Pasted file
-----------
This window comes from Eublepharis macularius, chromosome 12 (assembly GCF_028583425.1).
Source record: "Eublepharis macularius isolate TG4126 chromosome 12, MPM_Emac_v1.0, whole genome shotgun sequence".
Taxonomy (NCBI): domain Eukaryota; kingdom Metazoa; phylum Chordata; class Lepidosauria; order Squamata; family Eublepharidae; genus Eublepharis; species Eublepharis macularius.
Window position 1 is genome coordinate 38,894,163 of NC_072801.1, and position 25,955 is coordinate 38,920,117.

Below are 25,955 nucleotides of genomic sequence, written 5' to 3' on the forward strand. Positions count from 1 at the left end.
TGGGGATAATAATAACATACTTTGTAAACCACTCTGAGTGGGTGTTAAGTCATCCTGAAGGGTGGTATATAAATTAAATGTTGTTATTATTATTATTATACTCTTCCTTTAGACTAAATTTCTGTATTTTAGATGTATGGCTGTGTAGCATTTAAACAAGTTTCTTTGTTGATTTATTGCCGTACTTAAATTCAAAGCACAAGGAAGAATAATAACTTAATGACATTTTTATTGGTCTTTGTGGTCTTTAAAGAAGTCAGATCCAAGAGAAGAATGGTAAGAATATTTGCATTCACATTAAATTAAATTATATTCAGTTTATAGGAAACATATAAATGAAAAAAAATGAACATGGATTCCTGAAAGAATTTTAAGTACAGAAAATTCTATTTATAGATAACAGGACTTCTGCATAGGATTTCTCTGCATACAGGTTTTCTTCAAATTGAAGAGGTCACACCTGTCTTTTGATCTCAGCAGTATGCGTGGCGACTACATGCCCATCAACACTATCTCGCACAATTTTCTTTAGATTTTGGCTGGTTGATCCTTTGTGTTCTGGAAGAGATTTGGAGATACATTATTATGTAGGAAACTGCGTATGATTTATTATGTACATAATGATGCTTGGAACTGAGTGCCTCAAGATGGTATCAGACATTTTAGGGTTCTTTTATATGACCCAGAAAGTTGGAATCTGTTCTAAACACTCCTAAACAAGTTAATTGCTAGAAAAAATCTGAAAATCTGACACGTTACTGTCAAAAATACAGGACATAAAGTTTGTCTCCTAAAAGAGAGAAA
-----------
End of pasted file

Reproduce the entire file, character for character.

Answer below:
This window comes from Eublepharis macularius, chromosome 12 (assembly GCF_028583425.1).
Source record: "Eublepharis macularius isolate TG4126 chromosome 12, MPM_Emac_v1.0, whole genome shotgun sequence".
Taxonomy (NCBI): domain Eukaryota; kingdom Metazoa; phylum Chordata; class Lepidosauria; order Squamata; family Eublepharidae; genus Eublepharis; species Eublepharis macularius.
Window position 1 is genome coordinate 38,894,163 of NC_072801.1, and position 25,955 is coordinate 38,920,117.

Below are 25,955 nucleotides of genomic sequence, written 5' to 3' on the forward strand. Positions count from 1 at the left end.
TGGGGATAATAATAACATACTTTGTAAACCACTCTGAGTGGGTGTTAAGTCATCCTGAAGGGTGGTATATAAATTAAATGTTGTTATTATTATTATTATACTCTTCCTTTAGACTAAATTTCTGTATTTTAGATGTATGGCTGTGTAGCATTTAAACAAGTTTCTTTGTTGATTTATTGCCGTACTTAAATTCAAAGCACAAGGAAGAATAATAACTTAATGACATTTTTATTGGTCTTTGTGGTCTTTAAAGAAGTCAGATCCAAGAGAAGAATGGTAAGAATATTTGCATTCACATTAAATTAAATTATATTCAGTTTATAGGAAACATATAAATGAAAAAAAATGAACATGGATTCCTGAAAGAATTTTAAGTACAGAAAATTCTATTTATAGATAACAGGACTTCTGCATAGGATTTCTCTGCATACAGGTTTTCTTCAAATTGAAGAGGTCACACCTGTCTTTTGATCTCAGCAGTATGCGTGGCGACTACATGCCCATCAACACTATCTCGCACAATTTTCTTTAGATTTTGGCTGGTTGATCCTTTGTGTTCTGGAAGAGATTTGGAGATACATTATTATGTAGGAAACTGCGTATGATTTATTATGTACATAATGATGCTTGGAACTGAGTGCCTCAAGATGGTATCAGACATTTTAGGGTTCTTTTATATGACCCAGAAAGTTGGAATCTGTTCTAAACACTCCTAAACAAGTTAATTGCTAGAAAAAATCTGAAAATCTGACACGTTACTGTCAAAAATACAGGACATAAAGTTTGTCTCCTAAAAGAGAGAAA